North Korea Is No Rogue Nation

Yes, it’s serious. Damn serious. Not just because a hostile country ruled by an unstable dictator either has, or is on the verge of having, ICBMs and nuclear warheads. But also because North Korea is just one of many tyrannies preparing to do mean things to the United States. And our friends.

Mr. Kim is backing away from the threat to bomb Guam, which gives us a breather to ask some basic questions and craft a winning strategy. Alas, we have neither reliable answers to the basic questions, nor anything approaching a winning strategy.

First up: how did the NORKs get the missiles that now threaten us? The New York Times calls it a mystery:

 ... the mystery of how North Korea began succeeding so suddenly after a string of fiery missile failures, some of which may have been caused by American sabotage of its supply chains and cyberattacks on its launches. After those failures, the North changed designs and suppliers in the past two years, according to a new study by Michael Elleman, a missile expert at the International Institute for Strategic Studies.

The Times’ reporters focus on a factory in Ukraine, implying the Russians are involved. Other stories say no, the NORKs are good enough to have done it by themselves.

Let’s color it mysterious.

Next up: anyone else involved? Well there’s always Iran, which has worked closely with North Korea for years. There was a NORK official, maybe the #2 rogue of Pyongyang, at Rouhani’s presidential confirmation ceremony, and he stayed for ten days. Plenty of time to discuss nuclear matters.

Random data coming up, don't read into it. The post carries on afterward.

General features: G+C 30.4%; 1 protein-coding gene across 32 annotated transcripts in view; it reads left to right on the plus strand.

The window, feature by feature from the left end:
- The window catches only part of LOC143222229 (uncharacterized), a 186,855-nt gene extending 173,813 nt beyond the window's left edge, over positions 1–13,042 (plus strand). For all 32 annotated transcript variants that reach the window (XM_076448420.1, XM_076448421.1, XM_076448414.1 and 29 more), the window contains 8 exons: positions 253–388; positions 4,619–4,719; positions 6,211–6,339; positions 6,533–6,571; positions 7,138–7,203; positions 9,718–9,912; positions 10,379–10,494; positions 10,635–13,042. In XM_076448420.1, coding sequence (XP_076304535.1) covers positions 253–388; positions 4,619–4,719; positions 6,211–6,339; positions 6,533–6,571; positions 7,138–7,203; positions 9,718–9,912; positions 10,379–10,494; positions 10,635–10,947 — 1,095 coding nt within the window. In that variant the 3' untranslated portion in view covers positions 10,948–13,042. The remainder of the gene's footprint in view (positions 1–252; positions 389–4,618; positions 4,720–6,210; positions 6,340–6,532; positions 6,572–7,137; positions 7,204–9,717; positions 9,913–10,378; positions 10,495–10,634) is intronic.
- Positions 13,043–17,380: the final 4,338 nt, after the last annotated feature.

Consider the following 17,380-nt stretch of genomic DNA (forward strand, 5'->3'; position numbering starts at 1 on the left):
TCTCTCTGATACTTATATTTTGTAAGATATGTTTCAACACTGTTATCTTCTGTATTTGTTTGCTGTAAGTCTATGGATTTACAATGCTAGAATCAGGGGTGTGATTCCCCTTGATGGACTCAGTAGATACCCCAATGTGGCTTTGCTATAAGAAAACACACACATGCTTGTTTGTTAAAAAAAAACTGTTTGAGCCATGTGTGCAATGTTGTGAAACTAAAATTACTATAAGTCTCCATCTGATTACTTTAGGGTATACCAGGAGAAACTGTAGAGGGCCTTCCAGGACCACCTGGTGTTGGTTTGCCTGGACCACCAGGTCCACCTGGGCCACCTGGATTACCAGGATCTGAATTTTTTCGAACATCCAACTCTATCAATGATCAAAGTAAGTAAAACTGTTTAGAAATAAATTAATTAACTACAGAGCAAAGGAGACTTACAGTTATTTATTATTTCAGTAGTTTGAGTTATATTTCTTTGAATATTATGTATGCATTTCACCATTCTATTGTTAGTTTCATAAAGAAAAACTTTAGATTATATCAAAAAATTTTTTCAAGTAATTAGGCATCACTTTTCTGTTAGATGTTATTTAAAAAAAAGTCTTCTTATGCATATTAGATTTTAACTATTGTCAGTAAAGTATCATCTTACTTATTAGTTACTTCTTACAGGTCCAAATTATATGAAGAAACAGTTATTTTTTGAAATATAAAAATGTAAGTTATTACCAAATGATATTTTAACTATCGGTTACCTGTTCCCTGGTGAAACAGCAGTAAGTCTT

As luck would have it, while the party was on in Tehran, the Germans (!) blew the lid on a secret Russian/Iranian smuggling operation running from Iran to Russia via Syria The story appeared in Die Welt. The Germans thought it was a big deal, threatening the nuclear deal and also Germany’s substantial trade with the Iranians:

Russia and Iran are violating the UN Resolution 2231 that prohibits the delivery of heavy and offensive weapon systems. This was revealed by the Welt am Sonntag, citing Western intelligence agencies. In June, aircrafts flew twice from Iran to Khmeimim airport, the most important Russian military base in Syria, in order to bring military supplies that were destined for further transport to Russia — the reports says. The military equipment was then carried on trucks to the Mediterranean port of Tarsus, and loaded on board the Russian ship Sparta III. After couple of days, the ship sailed to Russian port of Novorossyisk on the Black Sea.

The resolution [passed in] June 15, which replaced existing sanctions and resolutions [against Tehran] as part of the framework of the Nuclear Deal with Iran, obliges [UN] member states to disclose certain weapon deals with Iran to the Security Council till 2023. Thus “supply, sale or transfer [of] … all type of battle tanks, high calibre artillery, fighter planes, attack helicopters, war ships, rockets or rocket systems” require an approval of the UN. This ban also covers the “manufacture or maintenance” of these weapon types.